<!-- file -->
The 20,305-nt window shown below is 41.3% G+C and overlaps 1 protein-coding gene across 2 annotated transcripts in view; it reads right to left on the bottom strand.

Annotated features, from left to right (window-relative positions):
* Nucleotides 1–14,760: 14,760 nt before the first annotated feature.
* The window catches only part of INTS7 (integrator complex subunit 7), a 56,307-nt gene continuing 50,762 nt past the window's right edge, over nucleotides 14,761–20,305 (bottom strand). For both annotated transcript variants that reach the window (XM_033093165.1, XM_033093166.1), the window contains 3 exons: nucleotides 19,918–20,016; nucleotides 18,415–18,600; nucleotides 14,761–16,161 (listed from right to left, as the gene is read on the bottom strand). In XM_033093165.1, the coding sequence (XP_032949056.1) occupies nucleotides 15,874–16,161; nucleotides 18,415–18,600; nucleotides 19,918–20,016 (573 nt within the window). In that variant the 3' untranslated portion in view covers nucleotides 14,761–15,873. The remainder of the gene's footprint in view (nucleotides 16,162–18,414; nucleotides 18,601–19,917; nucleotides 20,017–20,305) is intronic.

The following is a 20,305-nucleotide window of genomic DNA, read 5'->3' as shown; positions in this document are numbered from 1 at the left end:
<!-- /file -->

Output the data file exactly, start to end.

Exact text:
The 20,305-nt window shown below is 41.3% G+C and overlaps 1 protein-coding gene across 2 annotated transcripts in view; it reads right to left on the bottom strand.

Annotated features, from left to right (window-relative positions):
* Nucleotides 1–14,760: 14,760 nt before the first annotated feature.
* The window catches only part of INTS7 (integrator complex subunit 7), a 56,307-nt gene continuing 50,762 nt past the window's right edge, over nucleotides 14,761–20,305 (bottom strand). For both annotated transcript variants that reach the window (XM_033093165.1, XM_033093166.1), the window contains 3 exons: nucleotides 19,918–20,016; nucleotides 18,415–18,600; nucleotides 14,761–16,161 (listed from right to left, as the gene is read on the bottom strand). In XM_033093165.1, the coding sequence (XP_032949056.1) occupies nucleotides 15,874–16,161; nucleotides 18,415–18,600; nucleotides 19,918–20,016 (573 nt within the window). In that variant the 3' untranslated portion in view covers nucleotides 14,761–15,873. The remainder of the gene's footprint in view (nucleotides 16,162–18,414; nucleotides 18,601–19,917; nucleotides 20,017–20,305) is intronic.

The following is a 20,305-nucleotide window of genomic DNA, read 5'->3' as shown; positions in this document are numbered from 1 at the left end: